Figure 1

How many ways can you tile a (1 x n) board with
(1 x 1) squares and (1 x 2) dominoes?
Let's see...
A (1 x 1) board can only be tiled 1 way.
A (1 x 2) board can be tiled 2 ways: either
two squares or one domino.
A (1 x 3) board can be tiled 3 ways: three
squares, or a dominosquare, or a squaredomino.
A (1 x 4) board can be tiled 5 ways...
Hey, they are all Fibonacci numbers! These are numbers you get
when you start a sequence 0 and 1 and generate the next sequence member by adding the previous two numbers: i.e., 0, 1, 1, 2, 3, 5, 8, ...
Presentation Suggestions:
Draw pictures, and have students count the number of
tilings themselves.
The Math Behind the Fact:
The Fibonacci property can be seen by conditioning
on whether the first tile is a square or domino: the
number of tilings where the first tile is a square is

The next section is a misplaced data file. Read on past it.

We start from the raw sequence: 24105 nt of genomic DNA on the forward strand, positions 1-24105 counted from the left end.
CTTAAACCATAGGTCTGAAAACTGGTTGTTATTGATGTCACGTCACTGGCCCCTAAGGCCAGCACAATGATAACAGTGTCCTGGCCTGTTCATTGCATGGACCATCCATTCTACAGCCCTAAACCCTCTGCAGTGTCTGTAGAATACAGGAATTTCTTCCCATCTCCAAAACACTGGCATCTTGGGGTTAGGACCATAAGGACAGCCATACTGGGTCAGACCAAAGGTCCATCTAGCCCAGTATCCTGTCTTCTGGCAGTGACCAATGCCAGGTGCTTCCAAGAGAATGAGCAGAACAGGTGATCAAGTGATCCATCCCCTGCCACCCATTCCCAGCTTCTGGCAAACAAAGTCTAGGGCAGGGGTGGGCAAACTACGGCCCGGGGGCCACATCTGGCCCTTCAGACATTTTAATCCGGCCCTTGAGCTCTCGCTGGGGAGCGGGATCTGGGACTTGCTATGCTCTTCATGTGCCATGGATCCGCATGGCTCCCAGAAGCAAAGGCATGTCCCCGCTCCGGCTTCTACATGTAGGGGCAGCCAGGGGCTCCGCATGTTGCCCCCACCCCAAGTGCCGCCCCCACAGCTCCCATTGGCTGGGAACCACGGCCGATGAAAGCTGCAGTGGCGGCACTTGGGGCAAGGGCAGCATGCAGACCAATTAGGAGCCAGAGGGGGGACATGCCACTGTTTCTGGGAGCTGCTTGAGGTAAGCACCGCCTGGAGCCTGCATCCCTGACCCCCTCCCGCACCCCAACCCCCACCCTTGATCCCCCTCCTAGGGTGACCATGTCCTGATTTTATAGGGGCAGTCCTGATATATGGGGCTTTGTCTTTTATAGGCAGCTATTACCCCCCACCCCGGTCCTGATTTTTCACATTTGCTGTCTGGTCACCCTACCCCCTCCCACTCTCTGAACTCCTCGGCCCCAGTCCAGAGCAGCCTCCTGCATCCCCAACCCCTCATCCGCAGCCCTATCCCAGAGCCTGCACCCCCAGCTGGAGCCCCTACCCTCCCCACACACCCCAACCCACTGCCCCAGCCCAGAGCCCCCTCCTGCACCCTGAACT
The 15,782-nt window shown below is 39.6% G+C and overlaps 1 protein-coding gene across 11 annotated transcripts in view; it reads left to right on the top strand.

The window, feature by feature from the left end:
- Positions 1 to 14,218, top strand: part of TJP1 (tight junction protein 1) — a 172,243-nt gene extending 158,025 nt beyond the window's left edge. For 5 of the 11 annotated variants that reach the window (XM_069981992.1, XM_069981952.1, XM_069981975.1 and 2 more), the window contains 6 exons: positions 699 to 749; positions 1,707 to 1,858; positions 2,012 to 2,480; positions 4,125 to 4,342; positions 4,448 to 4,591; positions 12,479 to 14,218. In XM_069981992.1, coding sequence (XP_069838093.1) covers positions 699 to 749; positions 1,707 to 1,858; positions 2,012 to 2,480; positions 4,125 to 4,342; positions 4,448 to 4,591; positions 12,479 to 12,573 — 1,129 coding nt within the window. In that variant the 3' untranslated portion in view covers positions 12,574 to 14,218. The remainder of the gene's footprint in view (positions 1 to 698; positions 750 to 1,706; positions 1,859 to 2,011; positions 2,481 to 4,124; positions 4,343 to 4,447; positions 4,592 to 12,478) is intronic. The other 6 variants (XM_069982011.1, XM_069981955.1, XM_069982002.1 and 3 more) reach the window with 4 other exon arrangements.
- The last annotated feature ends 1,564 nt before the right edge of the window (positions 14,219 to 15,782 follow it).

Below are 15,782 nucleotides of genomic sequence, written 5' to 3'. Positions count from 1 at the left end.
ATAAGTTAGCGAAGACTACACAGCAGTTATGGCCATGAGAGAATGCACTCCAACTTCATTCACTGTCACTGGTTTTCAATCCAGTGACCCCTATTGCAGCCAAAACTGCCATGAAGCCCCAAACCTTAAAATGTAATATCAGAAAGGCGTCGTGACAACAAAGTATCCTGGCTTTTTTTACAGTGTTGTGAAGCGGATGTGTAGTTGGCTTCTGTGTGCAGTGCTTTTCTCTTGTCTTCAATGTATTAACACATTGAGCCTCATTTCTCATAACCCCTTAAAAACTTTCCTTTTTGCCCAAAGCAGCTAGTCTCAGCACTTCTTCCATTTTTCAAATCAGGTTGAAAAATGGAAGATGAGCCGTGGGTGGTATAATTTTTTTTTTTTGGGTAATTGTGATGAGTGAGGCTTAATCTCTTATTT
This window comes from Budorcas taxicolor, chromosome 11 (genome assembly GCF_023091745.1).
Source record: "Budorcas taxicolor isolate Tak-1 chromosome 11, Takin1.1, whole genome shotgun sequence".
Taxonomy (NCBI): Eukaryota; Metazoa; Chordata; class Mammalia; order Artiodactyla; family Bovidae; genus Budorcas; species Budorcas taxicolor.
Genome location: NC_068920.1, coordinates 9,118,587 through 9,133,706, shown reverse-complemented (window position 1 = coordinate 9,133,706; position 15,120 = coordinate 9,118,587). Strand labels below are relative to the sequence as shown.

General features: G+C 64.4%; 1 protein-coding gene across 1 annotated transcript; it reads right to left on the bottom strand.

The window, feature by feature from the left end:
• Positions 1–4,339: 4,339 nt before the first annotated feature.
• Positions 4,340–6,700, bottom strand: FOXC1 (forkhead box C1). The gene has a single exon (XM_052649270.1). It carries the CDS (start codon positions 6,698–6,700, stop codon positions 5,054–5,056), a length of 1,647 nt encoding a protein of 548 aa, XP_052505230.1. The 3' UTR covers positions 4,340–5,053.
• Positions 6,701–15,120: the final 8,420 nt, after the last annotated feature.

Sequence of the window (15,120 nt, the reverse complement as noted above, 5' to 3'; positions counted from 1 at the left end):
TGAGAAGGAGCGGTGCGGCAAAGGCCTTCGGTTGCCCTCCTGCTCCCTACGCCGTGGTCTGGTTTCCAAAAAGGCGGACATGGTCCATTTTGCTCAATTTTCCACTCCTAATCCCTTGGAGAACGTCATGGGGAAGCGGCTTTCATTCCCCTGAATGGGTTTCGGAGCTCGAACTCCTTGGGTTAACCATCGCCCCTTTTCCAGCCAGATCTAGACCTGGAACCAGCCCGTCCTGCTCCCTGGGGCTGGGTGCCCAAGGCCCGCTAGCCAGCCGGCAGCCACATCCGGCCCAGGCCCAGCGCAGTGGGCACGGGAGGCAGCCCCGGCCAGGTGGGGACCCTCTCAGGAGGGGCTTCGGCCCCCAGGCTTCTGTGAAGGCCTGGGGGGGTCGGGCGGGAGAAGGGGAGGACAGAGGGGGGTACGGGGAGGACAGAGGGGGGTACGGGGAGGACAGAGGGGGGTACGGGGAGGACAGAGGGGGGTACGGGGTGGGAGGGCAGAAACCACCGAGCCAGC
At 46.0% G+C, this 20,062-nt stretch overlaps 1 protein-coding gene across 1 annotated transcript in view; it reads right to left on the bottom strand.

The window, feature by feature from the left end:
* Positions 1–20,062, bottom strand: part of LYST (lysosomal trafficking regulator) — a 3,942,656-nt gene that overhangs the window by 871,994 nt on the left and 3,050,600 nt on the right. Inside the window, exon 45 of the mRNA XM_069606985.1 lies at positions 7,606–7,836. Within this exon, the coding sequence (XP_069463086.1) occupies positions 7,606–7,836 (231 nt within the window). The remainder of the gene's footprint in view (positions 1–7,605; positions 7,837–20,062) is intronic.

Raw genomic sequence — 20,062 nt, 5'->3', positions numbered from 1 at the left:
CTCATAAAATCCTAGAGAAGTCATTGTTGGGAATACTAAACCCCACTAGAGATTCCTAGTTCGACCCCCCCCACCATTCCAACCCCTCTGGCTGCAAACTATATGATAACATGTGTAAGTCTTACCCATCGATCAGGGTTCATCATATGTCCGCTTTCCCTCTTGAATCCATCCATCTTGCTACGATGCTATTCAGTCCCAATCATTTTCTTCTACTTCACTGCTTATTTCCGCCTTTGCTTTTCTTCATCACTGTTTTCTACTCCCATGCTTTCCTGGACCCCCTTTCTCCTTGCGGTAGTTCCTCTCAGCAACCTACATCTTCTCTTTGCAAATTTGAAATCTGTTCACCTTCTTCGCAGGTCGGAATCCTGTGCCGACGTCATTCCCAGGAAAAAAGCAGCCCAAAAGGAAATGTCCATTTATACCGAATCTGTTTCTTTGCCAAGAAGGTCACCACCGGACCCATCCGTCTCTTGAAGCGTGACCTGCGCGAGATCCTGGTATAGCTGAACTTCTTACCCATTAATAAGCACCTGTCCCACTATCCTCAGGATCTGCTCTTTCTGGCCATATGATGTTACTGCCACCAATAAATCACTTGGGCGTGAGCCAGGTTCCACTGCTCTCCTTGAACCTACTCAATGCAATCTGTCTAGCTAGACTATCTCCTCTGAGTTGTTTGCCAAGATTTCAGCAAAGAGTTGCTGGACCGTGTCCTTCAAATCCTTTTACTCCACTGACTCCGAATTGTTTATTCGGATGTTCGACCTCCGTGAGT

the number of ways to tile the remaining (n1)length
board, and the
number of tilings where the first tile is a domino is
the number of ways to tile the remaining (n2)length
board. A generalization of this idea can be used to
develop combinatorial interpretations for many
"Gibonacci" identities (recurrences
in which the first terms are not necessarily 1 and 1);
see the BenjaminQuinnSu reference for more on this.
An alternate generalization asks how many ways to tile
an (m x n) board with dominoes; note that the (2 x n) case
is equivalent to tiling a (1 x n) board with squares and
dominoes. See the GrahamKnuthPatashnik reference.
Other generalizations can be found
in the BrighamCaronChinnGrimaldi reference.
If you like this Fun Fact, you'll like all the stuff that is in the BenjaminQuinn book in the references.
How to Cite this Page:
Su, Francis E., et al. "Domino and Square Tilings."
Math Fun Facts.
<http://www.math.hmc.edu/funfacts>.